The health care program for 9/11 first responders ends at midnight Wednesday, but supporters expect to make it permanent long before it runs out of money sometime next year.
Congress recessed Wednesday without reauthorizing the James Zadroga Health and Compensation Act, which covers medical care for those who became sick after working at the World Trade Center following the terrorist attacks on Sept. 11, 2001.
Former "Daily Show" host Jon Stewart has made the program — named for a New York cop who died of a respiratory disease after he worked for almost a full month at Ground Zero — a public cause, personally lobbying lawmakers to act before its Oct. 1 "sunset" date.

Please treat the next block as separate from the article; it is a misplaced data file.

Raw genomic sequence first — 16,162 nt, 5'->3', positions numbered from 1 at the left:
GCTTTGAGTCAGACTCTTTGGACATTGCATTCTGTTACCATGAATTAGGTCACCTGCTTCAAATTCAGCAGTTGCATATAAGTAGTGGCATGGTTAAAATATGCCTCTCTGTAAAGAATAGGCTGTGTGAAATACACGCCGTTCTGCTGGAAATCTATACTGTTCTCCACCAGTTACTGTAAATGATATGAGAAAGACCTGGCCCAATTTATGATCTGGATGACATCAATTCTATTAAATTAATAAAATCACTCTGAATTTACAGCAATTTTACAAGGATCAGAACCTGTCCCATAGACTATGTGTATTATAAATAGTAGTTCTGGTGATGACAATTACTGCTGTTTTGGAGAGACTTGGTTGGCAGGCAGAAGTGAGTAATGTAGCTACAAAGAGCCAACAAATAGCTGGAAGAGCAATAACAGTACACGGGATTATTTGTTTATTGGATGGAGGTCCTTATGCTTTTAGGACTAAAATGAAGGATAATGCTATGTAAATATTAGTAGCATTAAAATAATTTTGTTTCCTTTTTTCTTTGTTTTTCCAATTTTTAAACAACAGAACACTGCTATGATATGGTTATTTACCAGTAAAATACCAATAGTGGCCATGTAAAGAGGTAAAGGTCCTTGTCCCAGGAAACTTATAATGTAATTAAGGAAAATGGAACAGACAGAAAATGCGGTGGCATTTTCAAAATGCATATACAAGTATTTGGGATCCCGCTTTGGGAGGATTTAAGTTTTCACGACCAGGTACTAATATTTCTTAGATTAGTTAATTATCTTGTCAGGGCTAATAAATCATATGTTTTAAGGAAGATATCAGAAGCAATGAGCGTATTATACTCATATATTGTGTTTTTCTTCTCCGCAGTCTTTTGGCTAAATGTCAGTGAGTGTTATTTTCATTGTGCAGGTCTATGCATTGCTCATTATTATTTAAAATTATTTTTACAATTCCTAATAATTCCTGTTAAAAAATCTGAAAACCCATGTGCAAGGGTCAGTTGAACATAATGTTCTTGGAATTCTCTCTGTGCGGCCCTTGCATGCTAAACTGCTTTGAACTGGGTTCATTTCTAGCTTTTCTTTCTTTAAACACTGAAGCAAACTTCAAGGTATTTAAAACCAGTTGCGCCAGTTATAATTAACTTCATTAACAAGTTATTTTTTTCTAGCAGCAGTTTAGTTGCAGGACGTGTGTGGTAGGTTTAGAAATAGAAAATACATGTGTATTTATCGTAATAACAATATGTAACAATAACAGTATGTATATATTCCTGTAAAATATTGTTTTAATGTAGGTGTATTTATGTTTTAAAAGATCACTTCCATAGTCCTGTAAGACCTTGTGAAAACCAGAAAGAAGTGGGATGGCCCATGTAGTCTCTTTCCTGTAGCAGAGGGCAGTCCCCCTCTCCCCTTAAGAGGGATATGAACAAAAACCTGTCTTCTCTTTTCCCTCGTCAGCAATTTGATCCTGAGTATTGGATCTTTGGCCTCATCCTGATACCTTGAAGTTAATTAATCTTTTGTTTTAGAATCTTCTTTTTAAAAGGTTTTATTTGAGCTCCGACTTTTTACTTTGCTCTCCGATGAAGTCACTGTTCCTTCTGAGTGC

"We never intended for this important legislation to expire so quickly, but, once again, Washington politics got in the way," Reps. Carolyn Maloney, Jerrold Nadler and Peter King of New York wrote in an op-ed Wednesday in the political newspaper The Hill.
"Congress cannot fail these men and women," they wrote. "Without action, our 9/11 heroes will receive notices in the spring that our country has failed to stand by them."
The act is fully funded well into 2016, and Senate Majority Leader Mitch McConnell, R-Kentucky, told reporters earlier this month that "we do plan to extend the program."
But Maloney and Nadler, who are Democrats, and King, a Republican, wrote that failure to meet the formal deadline could send a signal that "'never forget 9/11' is just a slogan on a bumper sticker."
"Fourteen years ago, we gathered on the steps of the Capitol and vowed to never forget," they wrote. "We must not walk away."
This article originally appeared on NBCNews.com.